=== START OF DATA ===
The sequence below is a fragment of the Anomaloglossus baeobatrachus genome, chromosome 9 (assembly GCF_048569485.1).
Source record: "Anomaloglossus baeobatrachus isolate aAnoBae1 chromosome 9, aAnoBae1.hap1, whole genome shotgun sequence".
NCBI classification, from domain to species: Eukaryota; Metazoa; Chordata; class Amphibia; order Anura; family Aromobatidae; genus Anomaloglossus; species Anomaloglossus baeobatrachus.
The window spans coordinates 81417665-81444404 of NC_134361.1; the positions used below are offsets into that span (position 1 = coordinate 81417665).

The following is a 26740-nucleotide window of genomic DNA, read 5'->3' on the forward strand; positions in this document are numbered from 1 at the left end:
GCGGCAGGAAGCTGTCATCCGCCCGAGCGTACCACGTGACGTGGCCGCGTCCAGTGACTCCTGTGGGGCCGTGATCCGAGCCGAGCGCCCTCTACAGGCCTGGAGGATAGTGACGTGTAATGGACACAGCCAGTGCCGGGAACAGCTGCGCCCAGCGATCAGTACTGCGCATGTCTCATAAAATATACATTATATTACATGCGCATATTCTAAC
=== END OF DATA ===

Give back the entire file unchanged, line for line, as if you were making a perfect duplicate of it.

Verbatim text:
The sequence below is a fragment of the Anomaloglossus baeobatrachus genome, chromosome 9 (assembly GCF_048569485.1).
Source record: "Anomaloglossus baeobatrachus isolate aAnoBae1 chromosome 9, aAnoBae1.hap1, whole genome shotgun sequence".
NCBI classification, from domain to species: Eukaryota; Metazoa; Chordata; class Amphibia; order Anura; family Aromobatidae; genus Anomaloglossus; species Anomaloglossus baeobatrachus.
The window spans coordinates 81417665-81444404 of NC_134361.1; the positions used below are offsets into that span (position 1 = coordinate 81417665).

The following is a 26740-nucleotide window of genomic DNA, read 5'->3' on the forward strand; positions in this document are numbered from 1 at the left end:
GCGGCAGGAAGCTGTCATCCGCCCGAGCGTACCACGTGACGTGGCCGCGTCCAGTGACTCCTGTGGGGCCGTGATCCGAGCCGAGCGCCCTCTACAGGCCTGGAGGATAGTGACGTGTAATGGACACAGCCAGTGCCGGGAACAGCTGCGCCCAGCGATCAGTACTGCGCATGTCTCATAAAATATACATTATATTACATGCGCATATTCTAAC